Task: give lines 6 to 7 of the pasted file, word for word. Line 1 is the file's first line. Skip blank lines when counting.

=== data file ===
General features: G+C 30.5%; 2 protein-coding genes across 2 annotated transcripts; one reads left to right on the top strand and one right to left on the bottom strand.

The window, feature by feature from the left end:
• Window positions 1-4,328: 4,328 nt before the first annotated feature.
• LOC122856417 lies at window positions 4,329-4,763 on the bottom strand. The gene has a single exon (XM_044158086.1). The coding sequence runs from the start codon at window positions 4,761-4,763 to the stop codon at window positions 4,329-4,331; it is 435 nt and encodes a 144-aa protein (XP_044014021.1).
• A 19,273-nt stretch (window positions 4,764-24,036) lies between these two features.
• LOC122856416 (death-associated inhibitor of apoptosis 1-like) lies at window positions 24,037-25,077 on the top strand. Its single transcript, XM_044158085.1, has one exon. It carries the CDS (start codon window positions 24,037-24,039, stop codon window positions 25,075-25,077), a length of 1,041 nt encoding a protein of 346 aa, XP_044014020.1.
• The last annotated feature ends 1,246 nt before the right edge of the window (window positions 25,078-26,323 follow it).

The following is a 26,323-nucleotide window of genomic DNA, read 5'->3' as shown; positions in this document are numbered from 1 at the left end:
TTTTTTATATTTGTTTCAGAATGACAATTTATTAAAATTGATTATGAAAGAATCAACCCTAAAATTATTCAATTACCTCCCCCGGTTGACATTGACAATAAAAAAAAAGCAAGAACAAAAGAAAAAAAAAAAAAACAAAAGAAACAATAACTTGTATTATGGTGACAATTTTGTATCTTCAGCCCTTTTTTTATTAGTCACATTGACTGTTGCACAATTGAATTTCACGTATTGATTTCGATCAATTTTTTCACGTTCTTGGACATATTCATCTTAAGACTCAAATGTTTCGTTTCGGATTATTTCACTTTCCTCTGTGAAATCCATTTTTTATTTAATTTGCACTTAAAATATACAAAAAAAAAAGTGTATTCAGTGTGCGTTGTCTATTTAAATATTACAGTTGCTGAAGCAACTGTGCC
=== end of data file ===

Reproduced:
• LOC122856416 (death-associated inhibitor of apoptosis 1-like) lies at window positions 24,037-25,077 on the top strand. Its single transcript, XM_044158085.1, has one exon. It carries the CDS (start codon window positions 24,037-24,039, stop codon window positions 25,075-25,077), a length of 1,041 nt encoding a protein of 346 aa, XP_044014020.1.
• The last annotated feature ends 1,246 nt before the right edge of the window (window positions 25,078-26,323 follow it).